Date of Award


Degree Type


Degree Name

Doctor of Philosophy


Communication and Information

Major Professor

Eric Haley

Committee Members

John Haas, Joy DeSensi, Lisa Fall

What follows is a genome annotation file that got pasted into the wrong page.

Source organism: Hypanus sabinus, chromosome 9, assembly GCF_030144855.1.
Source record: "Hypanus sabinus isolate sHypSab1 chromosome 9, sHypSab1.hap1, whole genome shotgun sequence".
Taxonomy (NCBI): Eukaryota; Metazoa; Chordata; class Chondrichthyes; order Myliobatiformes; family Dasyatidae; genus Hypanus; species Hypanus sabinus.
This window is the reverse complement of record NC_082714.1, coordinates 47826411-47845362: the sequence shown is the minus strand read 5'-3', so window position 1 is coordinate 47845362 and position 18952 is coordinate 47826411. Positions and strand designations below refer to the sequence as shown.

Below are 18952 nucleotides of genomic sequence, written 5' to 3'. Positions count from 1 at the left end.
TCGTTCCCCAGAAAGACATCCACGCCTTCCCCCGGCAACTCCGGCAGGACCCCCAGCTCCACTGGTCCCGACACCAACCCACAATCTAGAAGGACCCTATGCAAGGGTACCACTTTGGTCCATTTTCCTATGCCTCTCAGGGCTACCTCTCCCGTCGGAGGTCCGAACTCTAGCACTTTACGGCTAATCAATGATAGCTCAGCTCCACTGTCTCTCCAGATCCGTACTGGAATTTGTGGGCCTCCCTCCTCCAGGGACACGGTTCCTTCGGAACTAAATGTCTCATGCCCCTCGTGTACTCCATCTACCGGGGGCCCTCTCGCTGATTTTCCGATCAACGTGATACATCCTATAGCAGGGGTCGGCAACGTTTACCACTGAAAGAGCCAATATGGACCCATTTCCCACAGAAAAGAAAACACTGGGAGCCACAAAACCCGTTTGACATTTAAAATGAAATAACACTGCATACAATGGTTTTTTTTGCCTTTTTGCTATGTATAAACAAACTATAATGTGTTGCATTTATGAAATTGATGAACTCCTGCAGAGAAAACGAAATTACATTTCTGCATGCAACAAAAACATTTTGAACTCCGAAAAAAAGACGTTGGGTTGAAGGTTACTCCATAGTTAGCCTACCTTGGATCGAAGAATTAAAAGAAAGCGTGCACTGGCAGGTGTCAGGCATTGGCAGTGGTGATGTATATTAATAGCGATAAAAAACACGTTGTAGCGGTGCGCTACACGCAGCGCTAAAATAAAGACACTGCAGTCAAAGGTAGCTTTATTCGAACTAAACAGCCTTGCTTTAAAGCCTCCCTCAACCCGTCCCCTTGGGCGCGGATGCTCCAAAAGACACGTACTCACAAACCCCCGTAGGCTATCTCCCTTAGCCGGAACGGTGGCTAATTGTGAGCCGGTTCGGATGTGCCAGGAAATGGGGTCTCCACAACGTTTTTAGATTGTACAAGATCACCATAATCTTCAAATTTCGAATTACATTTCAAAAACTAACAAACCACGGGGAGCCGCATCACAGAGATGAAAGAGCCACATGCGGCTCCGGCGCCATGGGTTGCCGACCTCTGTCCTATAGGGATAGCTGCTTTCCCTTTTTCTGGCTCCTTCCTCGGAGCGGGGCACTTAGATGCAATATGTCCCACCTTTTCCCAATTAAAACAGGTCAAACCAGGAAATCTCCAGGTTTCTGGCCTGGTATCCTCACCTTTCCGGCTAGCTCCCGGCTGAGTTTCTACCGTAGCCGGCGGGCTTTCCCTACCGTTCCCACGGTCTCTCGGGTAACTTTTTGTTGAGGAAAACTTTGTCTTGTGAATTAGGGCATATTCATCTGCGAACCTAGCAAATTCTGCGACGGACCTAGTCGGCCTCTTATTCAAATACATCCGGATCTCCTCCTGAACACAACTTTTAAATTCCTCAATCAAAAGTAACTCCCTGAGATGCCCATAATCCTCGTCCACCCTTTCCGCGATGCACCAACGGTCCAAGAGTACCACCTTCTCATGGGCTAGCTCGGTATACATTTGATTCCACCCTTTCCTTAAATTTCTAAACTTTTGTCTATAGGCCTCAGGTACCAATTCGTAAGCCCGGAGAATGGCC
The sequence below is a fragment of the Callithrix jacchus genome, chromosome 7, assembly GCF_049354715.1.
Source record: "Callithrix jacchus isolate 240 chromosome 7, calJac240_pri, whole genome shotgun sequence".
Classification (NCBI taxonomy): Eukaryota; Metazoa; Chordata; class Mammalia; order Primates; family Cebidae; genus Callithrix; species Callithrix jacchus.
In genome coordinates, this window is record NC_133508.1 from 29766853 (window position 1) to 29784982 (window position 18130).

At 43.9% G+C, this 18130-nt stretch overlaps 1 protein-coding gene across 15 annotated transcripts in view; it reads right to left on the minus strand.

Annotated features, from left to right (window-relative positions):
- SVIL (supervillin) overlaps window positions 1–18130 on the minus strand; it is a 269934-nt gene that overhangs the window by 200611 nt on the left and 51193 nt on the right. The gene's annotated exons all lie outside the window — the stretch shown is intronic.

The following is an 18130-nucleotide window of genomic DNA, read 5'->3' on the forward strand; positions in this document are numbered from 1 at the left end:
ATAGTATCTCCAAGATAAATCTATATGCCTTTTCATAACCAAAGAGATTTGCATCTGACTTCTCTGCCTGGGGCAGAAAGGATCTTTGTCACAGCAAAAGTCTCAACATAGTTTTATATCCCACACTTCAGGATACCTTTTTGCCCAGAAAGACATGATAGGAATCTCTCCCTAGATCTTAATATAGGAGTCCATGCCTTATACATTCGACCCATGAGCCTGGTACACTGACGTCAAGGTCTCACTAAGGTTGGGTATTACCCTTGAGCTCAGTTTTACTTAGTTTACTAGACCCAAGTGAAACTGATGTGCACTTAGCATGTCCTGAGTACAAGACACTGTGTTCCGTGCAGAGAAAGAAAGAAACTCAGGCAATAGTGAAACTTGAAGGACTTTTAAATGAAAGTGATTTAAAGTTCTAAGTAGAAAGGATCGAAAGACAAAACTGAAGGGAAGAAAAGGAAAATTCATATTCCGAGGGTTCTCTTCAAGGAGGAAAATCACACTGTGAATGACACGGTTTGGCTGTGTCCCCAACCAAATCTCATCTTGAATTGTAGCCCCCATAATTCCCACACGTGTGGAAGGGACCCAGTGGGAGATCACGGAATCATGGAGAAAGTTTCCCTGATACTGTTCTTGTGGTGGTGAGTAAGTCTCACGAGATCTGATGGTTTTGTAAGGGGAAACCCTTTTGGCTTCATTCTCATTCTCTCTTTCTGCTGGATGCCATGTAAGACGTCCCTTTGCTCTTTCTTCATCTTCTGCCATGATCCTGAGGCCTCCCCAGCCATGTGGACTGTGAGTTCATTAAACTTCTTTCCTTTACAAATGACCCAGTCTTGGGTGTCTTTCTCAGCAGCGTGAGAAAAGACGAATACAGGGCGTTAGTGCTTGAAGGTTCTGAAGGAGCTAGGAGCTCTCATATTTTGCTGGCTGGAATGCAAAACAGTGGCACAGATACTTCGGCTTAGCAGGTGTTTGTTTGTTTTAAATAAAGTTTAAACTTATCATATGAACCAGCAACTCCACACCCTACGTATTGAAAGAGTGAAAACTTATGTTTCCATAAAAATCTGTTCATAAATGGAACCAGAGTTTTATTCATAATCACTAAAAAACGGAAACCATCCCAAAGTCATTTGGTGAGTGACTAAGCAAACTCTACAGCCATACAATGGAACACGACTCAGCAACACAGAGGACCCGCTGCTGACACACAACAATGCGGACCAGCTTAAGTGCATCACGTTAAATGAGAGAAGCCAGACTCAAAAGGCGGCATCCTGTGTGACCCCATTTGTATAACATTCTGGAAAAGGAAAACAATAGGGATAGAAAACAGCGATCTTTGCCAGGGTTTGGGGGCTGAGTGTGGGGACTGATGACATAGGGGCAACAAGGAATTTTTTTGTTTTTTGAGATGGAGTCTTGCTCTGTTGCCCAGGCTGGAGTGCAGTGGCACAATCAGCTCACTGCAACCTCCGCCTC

The role of technology can be argued as changing the social landscape for lesbian, gay, bisexual, transgendered, and queer (LGBTQ) individuals. A 2009 survey of LGBTQ adults revealed over 70% of individuals self-reported using the Internet as their primary means of information seeking (Bond, Hefner, & Drognos). While traditional venues still exist for LGBTQ individuals in exploration of personal and sexual identities, the Internet serves as one distinguishing difference: anonymity. This study utilizes in-depth interviews, (N=15), to explore the experiences of gay men, from non-accepting families, who use online social networking sites (SNS) to reshape their perception of the world and of self. Findings indicate six emergent themes dominating gay individuals’ usage of online social networking sites: (a) usage pertaining to curiosity, (b) involving social stigmatization, (c) coming out and imagined interactions, (d) accessibility and fear of rejection, (e) in relation to religious values, and (f) “I’m Gay:” Becoming LGBTQ, (see table 4.2). Narratives of the 15 participants paint a picture of SNS usage as an invaluable tool in the exploration and acceptance process of their being a gay individual, specifically in the context of having non-accepting families. The potential effects of gay individuals using online SNS include reduced internal conflict and expanded choice in exploring and defining their identity as well as an unintended effect of “Becoming LGBTQ.”

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